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Matson on Music

Music news, concert reviews, analysis and opinion by music writer Andrew Matson.

March 6, 2011 at 1:38 PM

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Concert review: Macklemore and Ryan Lewis at the Showbox 03/05/11

Posted by Andrew Matson


Standing center stage at the downtown Showbox last night, a fedora-festooned Sir Mix-A-Lot ordained 28-year-old Seattle rapper Macklemore, standing in the wings stage left.

"I hand you the baton, and run baby, run."

Then Mix — still the most famous rapper from Seattle — tore through his song "Posse On Broadway," a national hit in 1988, well before most of the sold-out, tween-age crowd was born.

It was Macklemore's third and final sold-out Showbox concert in eight days with his DJ/music director Ryan Lewis and band. The stint highlighted his current local dominance and kicked off his first national tour as a headliner.

"I want to continue doing what we're doing in Seattle," said Macklemore, "selling out shows, and do it across the country."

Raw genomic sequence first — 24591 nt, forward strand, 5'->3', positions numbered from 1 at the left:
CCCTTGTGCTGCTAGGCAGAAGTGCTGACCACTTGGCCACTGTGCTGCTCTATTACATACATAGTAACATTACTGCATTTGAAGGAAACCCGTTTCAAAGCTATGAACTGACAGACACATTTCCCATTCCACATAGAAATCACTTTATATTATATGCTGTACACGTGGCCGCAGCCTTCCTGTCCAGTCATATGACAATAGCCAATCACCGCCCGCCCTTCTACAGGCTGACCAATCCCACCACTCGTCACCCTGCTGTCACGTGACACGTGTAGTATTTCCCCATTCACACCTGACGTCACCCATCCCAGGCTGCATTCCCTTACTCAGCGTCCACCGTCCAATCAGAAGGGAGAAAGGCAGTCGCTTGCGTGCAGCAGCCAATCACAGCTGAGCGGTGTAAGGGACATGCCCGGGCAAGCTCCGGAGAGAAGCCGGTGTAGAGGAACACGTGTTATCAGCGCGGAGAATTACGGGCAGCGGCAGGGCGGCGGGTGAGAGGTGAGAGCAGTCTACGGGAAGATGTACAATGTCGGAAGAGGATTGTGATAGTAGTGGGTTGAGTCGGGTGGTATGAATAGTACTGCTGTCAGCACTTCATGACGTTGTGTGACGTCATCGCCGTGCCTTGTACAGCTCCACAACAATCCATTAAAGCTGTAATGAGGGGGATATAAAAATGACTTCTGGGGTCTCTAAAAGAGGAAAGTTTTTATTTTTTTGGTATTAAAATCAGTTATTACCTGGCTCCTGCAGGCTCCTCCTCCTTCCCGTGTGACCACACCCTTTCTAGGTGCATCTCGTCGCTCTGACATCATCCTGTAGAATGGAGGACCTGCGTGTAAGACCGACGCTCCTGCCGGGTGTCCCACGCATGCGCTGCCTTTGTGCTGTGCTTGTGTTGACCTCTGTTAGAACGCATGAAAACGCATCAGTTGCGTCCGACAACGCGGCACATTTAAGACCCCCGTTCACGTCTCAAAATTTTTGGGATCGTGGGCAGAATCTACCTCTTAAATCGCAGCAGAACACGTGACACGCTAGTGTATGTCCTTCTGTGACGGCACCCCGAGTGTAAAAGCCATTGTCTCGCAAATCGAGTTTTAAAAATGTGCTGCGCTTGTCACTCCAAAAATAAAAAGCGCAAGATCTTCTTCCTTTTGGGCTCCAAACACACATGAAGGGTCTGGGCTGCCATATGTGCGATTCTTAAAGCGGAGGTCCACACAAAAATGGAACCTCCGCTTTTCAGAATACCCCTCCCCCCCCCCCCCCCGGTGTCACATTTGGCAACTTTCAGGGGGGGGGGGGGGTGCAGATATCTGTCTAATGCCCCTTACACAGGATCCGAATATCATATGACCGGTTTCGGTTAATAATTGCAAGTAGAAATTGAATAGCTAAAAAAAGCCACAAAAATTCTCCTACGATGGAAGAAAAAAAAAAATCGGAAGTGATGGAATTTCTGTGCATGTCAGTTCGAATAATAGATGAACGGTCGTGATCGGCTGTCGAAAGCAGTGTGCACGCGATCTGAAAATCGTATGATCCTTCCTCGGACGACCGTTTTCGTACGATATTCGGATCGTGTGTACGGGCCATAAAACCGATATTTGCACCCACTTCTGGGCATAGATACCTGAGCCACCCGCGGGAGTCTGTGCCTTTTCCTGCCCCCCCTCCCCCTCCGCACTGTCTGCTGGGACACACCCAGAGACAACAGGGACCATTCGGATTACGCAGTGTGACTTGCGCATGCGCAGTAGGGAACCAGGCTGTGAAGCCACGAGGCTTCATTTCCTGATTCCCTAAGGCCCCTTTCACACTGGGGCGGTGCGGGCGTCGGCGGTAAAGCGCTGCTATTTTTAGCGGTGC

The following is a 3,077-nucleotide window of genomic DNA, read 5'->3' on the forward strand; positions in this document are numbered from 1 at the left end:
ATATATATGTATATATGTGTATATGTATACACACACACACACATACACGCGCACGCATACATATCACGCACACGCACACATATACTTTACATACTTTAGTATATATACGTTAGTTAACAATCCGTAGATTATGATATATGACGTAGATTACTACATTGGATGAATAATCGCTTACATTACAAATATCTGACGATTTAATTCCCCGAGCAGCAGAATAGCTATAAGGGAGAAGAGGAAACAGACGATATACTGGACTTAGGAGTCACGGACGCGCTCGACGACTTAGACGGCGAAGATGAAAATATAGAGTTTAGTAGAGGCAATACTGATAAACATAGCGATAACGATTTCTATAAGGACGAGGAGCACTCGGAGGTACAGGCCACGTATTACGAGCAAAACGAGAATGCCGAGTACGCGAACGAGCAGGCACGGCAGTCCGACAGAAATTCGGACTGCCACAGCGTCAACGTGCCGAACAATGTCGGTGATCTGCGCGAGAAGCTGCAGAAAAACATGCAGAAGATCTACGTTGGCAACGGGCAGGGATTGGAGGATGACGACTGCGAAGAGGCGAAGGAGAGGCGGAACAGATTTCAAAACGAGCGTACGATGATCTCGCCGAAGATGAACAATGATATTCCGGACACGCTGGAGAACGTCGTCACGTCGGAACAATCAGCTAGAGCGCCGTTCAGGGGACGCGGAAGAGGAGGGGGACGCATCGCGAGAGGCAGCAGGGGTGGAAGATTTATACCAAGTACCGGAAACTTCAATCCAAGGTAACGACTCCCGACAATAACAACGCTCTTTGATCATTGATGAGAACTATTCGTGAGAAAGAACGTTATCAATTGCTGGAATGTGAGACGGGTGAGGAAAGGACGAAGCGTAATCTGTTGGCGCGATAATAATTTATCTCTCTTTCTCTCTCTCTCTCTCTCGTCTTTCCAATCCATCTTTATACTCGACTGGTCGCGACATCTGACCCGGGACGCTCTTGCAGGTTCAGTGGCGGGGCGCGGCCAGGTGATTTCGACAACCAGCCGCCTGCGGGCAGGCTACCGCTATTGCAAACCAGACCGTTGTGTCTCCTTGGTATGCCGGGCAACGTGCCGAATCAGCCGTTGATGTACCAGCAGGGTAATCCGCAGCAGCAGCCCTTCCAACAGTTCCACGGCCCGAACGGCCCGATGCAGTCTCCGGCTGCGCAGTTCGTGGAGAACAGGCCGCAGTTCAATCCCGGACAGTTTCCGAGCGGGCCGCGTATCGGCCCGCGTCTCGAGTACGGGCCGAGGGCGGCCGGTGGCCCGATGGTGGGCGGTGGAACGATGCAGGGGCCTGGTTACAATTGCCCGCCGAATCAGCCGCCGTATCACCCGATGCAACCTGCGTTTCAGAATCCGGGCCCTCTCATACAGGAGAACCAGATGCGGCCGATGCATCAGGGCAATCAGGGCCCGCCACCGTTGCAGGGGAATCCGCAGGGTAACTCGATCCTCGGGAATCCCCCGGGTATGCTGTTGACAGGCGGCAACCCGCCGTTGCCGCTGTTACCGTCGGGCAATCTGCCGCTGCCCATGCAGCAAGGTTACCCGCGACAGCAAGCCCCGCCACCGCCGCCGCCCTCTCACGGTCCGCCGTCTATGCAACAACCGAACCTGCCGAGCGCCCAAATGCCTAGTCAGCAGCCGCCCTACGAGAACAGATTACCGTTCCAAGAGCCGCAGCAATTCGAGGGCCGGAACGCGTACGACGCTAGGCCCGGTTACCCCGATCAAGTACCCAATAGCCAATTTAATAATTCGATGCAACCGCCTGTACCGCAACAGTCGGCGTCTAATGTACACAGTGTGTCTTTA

The crowd went wild when he said that, seemingly of the mind that if Macklemore succeeds, we all succeed. The same screaming reaction happened when he announced his plan to perform at the Mariners' home opener at Safeco Field in April.

Everyone's hearts aligned when a cinema-sized screen showed old Mariners footage during "My Oh My," a tribute to recently deceased Mariners announcer Dave Niehaus. The song became a seance when Macklemore stopped rapping and let Niehaus' voice narrate the on-screen action. Pre-recorded pianos twinkled over the top like fairy dust, and some audience members cried.

Compared to Mix's stripped-down "Posse" — drum machines, vocals, and that's it — Macklemore's music was a new hybrid: soft rock piano ballads reformatted as heavy hip-hop anthems, laced with horns and other live instrumentation.

Early lines around the block became lines at the merchandise table, and during the show Macklemore's audience followed his every command ("hands in the air," etc.), laying totally silent between songs while he joked with them like old friends.

The rest of the tour will be about Macklemore testing the waters for national fame. If it seems strange to make that broad push with hyper-local product, consider the success of "Posse On Broadway," which name-checks Dick's Drive-In, and chronicles a nighttime journey as Mix-A-Lot and his friends drive from the South End to Capitol Hill.

In a tidy bit of synchronicity, Mix-A-Lot is from the former neighborhood, "born in the 1960s in the Rainier Vista projects," he said, and Macklemore is from the latter.

Ohio rapper Blueprint opened, as did local hip-hop acts Grynch and Xperience.

Photos by me

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